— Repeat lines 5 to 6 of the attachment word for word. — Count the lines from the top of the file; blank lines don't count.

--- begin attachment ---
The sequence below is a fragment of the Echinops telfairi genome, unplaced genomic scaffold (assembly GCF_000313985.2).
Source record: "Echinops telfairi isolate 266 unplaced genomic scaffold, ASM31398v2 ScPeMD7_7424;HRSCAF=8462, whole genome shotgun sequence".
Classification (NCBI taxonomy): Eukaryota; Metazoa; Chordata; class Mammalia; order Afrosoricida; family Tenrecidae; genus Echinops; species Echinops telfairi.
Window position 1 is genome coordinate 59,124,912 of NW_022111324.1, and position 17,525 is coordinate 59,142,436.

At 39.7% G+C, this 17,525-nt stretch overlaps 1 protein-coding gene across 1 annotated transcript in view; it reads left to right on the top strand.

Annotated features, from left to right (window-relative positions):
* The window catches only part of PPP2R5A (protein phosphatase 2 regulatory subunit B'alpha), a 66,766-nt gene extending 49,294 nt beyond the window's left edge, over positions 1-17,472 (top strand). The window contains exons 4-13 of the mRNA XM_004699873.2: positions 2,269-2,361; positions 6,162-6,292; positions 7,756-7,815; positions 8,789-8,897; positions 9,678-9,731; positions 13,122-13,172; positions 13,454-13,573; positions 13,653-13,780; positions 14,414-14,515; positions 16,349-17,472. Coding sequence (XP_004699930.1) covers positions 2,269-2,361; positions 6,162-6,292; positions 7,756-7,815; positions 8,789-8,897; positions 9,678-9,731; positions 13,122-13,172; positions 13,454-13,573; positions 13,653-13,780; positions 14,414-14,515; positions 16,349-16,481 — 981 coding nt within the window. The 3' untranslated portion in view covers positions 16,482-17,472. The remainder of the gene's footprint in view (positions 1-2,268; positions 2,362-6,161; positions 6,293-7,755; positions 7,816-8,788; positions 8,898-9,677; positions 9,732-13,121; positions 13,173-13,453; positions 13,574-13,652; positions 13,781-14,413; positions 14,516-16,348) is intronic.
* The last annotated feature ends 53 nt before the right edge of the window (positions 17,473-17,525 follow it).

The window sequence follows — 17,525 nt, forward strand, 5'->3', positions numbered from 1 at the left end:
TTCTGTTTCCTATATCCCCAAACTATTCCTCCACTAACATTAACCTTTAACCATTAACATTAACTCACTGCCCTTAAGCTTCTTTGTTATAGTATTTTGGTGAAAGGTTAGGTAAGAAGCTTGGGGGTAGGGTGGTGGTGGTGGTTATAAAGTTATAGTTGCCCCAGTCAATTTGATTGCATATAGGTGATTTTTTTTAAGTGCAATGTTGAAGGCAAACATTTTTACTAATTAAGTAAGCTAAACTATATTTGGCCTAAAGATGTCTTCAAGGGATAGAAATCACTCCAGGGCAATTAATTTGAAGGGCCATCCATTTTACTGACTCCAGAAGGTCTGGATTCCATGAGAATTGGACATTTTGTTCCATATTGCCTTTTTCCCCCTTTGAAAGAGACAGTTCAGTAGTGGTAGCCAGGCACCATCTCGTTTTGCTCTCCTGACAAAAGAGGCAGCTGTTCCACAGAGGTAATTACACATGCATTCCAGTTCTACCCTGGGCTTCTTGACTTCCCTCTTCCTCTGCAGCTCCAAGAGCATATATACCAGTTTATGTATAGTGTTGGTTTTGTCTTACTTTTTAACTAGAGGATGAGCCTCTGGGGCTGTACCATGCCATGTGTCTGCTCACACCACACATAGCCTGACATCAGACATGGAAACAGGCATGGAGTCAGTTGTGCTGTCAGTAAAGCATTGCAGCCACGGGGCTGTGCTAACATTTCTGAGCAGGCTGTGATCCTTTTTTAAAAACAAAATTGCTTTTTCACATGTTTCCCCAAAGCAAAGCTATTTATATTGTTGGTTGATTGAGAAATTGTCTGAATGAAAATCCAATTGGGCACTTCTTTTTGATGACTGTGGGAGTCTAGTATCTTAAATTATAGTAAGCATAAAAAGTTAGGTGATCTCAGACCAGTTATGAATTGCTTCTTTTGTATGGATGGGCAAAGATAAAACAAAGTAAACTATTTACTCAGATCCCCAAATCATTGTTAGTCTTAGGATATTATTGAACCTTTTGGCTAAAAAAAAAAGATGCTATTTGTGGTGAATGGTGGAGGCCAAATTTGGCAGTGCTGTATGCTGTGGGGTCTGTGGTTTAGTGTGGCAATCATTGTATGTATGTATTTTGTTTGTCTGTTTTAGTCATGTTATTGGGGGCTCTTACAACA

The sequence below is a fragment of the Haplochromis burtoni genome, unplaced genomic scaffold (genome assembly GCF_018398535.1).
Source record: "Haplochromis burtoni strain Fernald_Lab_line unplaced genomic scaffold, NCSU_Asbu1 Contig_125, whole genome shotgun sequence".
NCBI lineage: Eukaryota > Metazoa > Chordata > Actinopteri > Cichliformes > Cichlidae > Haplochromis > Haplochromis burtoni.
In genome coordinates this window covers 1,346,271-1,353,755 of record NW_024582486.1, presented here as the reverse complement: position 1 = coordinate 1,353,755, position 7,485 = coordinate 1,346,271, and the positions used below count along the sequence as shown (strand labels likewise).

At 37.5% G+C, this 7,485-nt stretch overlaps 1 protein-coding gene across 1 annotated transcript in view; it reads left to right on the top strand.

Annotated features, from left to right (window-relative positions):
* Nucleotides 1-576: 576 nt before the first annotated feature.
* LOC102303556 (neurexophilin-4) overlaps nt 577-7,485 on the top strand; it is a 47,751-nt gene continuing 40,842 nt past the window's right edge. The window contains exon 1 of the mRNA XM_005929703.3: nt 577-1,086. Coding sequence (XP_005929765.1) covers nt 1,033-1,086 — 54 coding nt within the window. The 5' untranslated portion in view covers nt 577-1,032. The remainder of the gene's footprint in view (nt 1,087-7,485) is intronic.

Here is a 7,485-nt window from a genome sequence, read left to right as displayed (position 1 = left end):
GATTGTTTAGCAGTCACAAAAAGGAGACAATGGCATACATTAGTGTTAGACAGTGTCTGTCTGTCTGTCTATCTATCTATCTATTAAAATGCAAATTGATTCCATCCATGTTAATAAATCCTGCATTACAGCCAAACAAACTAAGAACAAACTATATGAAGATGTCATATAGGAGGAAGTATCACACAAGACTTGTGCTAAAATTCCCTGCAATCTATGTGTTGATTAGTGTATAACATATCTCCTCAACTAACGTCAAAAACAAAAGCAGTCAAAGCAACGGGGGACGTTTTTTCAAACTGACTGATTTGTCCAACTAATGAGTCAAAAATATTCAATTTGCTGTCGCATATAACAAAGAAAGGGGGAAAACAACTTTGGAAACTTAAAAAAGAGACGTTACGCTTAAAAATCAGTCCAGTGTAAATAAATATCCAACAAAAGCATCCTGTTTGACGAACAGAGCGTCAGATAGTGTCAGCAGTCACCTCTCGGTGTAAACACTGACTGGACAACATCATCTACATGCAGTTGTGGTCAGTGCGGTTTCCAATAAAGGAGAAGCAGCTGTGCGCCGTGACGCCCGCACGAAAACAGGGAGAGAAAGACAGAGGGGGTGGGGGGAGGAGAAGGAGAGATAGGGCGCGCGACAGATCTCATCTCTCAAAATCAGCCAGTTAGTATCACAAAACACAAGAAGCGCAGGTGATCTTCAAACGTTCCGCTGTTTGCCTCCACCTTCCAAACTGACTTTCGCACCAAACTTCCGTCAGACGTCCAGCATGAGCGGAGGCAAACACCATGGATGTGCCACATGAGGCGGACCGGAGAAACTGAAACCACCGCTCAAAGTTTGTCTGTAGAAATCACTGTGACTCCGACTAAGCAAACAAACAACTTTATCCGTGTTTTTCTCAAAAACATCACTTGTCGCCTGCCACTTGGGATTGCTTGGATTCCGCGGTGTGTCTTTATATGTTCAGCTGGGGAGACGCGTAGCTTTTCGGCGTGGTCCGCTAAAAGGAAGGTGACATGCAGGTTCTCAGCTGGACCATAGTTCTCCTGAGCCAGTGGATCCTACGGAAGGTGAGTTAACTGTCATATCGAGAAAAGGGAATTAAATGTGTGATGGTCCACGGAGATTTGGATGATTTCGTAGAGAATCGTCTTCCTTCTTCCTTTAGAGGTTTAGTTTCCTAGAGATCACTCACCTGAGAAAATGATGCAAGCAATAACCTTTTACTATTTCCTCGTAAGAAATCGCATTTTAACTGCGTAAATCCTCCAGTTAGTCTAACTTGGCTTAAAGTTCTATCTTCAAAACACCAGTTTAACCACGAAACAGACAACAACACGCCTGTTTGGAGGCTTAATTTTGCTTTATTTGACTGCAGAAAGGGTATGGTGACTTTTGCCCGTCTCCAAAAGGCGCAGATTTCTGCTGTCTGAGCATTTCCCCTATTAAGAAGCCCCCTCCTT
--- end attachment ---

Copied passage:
At 39.7% G+C, this 17,525-nt stretch overlaps 1 protein-coding gene across 1 annotated transcript in view; it reads left to right on the top strand.

Annotated features, from left to right (window-relative positions):